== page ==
The mountain leader of an ­expedition in which a 17-year-old boy was mauled to death by a polar bear has told how he wrestled with the predator as it attacked him.

Eton School pupil Horatio Chapple was sleeping in his tent in the Svalbard islands in August 2011 when the bear inflicted wounds to his head and upper body.

Andrew Ruck, 27, from ­Edinburgh, described how the polar bear initially attacked team leader Michael Reid, known as Spike, in their tent after he tried to shoot it.

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He was giving evidence about the British Schools Exploring Society (BSES) expedition to an inquest in Salisbury, Wiltshire.

He said the bear had its paws on his shoulders and he was looking straight into its face.

Mr Ruck said: "I woke up straight away and sat bolt upright, I then remember Spike or I opening the tent to see the polar bear there, I do not think it had anyone or anything in its mouth at that stage."

He said he then saw Mr Reid attempting to fire the rifle at the bear.

He said: "He tried to fire the rifle four times, bullets emptied out, he shouted 'It's not working' and then the bear came over to him and knocked him to the floor.

"After that I exited the tent through the other entrance. I just charged towards the bear, shouted and picked up rocks and threw them at its face."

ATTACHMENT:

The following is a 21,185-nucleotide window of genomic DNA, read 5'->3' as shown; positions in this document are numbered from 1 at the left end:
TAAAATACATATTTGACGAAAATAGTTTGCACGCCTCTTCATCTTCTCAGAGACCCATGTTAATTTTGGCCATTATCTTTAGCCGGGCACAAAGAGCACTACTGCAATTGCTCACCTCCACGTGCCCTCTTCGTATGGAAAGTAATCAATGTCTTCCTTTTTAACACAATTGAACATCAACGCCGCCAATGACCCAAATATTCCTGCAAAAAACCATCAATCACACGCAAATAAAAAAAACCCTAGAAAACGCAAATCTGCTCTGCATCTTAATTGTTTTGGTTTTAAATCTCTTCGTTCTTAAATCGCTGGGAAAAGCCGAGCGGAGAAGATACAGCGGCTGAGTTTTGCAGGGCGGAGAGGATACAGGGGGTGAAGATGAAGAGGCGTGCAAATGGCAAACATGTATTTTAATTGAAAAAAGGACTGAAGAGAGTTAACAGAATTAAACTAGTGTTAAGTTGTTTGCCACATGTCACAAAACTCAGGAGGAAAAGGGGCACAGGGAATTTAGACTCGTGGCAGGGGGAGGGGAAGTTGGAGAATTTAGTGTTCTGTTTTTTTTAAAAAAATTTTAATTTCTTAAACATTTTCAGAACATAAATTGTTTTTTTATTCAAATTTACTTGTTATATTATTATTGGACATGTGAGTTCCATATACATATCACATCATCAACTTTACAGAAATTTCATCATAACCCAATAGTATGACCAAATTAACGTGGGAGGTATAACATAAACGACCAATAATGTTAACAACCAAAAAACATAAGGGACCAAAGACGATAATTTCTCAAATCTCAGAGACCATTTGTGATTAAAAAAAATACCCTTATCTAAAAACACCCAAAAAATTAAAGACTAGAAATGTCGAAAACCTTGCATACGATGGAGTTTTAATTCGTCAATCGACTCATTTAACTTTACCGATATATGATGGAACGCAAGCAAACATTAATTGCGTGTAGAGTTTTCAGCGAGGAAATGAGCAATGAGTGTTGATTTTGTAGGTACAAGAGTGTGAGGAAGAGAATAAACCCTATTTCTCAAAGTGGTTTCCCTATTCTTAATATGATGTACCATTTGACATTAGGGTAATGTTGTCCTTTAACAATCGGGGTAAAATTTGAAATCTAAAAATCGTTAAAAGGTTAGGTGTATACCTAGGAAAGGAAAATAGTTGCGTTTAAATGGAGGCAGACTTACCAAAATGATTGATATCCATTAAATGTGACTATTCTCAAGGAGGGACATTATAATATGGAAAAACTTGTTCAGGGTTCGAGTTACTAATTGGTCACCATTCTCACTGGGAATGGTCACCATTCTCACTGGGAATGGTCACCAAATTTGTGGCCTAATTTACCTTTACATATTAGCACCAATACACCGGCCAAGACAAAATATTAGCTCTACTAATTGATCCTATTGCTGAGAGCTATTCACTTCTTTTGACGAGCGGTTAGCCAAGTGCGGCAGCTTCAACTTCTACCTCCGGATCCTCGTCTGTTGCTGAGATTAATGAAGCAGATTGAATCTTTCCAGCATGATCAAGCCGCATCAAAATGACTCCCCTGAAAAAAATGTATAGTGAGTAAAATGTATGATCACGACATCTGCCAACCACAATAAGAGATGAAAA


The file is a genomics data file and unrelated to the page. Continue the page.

He said the bear knocked him to the floor and he could recall its paws being on his shoulder and seeing its face.

He added: "It swiped my face with its claw and my head would have ended up in its mouth at some point. The bear left me for some reason but I had very few clear thoughts after that.

"I know I ended up not in the spot where it attacked me and ended up right next to Horatio. I must have been aware someone had been very badly injured and I think I was trying to help."

Mr Ruck said a decision had been made to use a tripwire system as an early warning alert that night, and added that a bear watch would have had its own risks if it had been used instead.

He admitted bear watches were not "fool-proof" and open to human error. He said he once fell asleep during a watch and people were often tired standing around watching for bears in the cold, which numbs their reaction times.

Mr Ruck was a late addition to the team, but had visited the area with the society and its young explorers in 2002.

He added: "Most encounters with polar bears are not fatal or even problematic. I am certainly aware that the behaviour of our bear charging into the campsite is completely abnormal."

Earlier, Mr Reid who was ­seriously injured in the incident, said he was awoken by several people shouting "bear attack". He then grabbed the group's rifle and left his tent.

He said: "There were shouts of 'bear', or 'bear attack', male voices, from more than one person. Immediately I exited the tent through one of the doors with the rifle. The only priority was getting out as swiftly as possible and taking the rifle with me."

He continued: "The bear was close and it was on top of one of the YEs [young explorers] in their sleeping bags. I believe it was Scott Bennell-Smith. I was not focussing on other people other than the bear that was on top of person on the ground. I do not recall seeing Horatio."

Mr Reid said he shot at the animal's chest, but the rifle did not fire. He took another failed shot before emptying the magazine of bullets.

Also injured before the bear was shot dead were 17-year-old Patrick Flinders, 17, of Jersey, and 16-year-old Mr Bennell-Smith, of Cornwall. The inquest continues.